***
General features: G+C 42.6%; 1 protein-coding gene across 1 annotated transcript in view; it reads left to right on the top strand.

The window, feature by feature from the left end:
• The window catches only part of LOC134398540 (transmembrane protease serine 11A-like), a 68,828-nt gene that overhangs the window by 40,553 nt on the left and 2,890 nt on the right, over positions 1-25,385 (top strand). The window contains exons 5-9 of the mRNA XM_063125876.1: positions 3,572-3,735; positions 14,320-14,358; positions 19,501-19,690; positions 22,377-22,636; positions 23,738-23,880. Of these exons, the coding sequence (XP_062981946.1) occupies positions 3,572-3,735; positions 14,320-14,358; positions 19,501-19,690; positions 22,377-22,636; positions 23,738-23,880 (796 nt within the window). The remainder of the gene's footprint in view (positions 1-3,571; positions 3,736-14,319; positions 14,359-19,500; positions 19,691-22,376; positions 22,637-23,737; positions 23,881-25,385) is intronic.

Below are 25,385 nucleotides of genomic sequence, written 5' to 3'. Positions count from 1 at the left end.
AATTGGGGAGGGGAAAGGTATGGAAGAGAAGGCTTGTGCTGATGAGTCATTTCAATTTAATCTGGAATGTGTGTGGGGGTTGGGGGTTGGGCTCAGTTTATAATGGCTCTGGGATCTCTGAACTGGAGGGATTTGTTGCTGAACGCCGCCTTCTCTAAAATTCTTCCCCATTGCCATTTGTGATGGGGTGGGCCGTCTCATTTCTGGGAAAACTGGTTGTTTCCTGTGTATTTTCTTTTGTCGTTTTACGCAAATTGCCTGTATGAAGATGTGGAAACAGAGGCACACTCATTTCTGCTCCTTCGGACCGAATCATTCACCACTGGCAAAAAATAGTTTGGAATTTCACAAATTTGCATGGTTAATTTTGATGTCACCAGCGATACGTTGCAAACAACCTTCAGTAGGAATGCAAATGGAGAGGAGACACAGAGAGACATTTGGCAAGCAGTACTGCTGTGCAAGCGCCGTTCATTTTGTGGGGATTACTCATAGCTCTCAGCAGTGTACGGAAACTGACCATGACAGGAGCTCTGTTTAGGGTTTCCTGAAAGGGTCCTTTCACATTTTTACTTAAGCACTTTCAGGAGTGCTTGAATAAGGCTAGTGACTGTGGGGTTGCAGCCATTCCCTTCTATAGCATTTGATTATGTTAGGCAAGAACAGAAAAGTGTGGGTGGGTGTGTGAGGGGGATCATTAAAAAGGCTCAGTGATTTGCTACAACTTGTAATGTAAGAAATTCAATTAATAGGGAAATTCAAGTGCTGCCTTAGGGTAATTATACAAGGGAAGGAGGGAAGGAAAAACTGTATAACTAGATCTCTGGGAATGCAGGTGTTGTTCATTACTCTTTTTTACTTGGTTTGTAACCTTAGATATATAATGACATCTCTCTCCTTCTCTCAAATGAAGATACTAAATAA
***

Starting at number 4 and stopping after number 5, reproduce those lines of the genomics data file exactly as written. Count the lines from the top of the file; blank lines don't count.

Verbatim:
Below are 25,385 nucleotides of genomic sequence, written 5' to 3'. Positions count from 1 at the left end.
AATTGGGGAGGGGAAAGGTATGGAAGAGAAGGCTTGTGCTGATGAGTCATTTCAATTTAATCTGGAATGTGTGTGGGGGTTGGGGGTTGGGCTCAGTTTATAATGGCTCTGGGATCTCTGAACTGGAGGGATTTGTTGCTGAACGCCGCCTTCTCTAAAATTCTTCCCCATTGCCATTTGTGATGGGGTGGGCCGTCTCATTTCTGGGAAAACTGGTTGTTTCCTGTGTATTTTCTTTTGTCGTTTTACGCAAATTGCCTGTATGAAGATGTGGAAACAGAGGCACACTCATTTCTGCTCCTTCGGACCGAATCATTCACCACTGGCAAAAAATAGTTTGGAATTTCACAAATTTGCATGGTTAATTTTGATGTCACCAGCGATACGTTGCAAACAACCTTCAGTAGGAATGCAAATGGAGAGGAGACACAGAGAGACATTTGGCAAGCAGTACTGCTGTGCAAGCGCCGTTCATTTTGTGGGGATTACTCATAGCTCTCAGCAGTGTACGGAAACTGACCATGACAGGAGCTCTGTTTAGGGTTTCCTGAAAGGGTCCTTTCACATTTTTACTTAAGCACTTTCAGGAGTGCTTGAATAAGGCTAGTGACTGTGGGGTTGCAGCCATTCCCTTCTATAGCATTTGATTATGTTAGGCAAGAACAGAAAAGTGTGGGTGGGTGTGTGAGGGGGATCATTAAAAAGGCTCAGTGATTTGCTACAACTTGTAATGTAAGAAATTCAATTAATAGGGAAATTCAAGTGCTGCCTTAGGGTAATTATACAAGGGAAGGAGGGAAGGAAAAACTGTATAACTAGATCTCTGGGAATGCAGGTGTTGTTCATTACTCTTTTTTACTTGGTTTGTAACCTTAGATATATAATGACATCTCTCTCCTTCTCTCAAATGAAGATACTAAATAA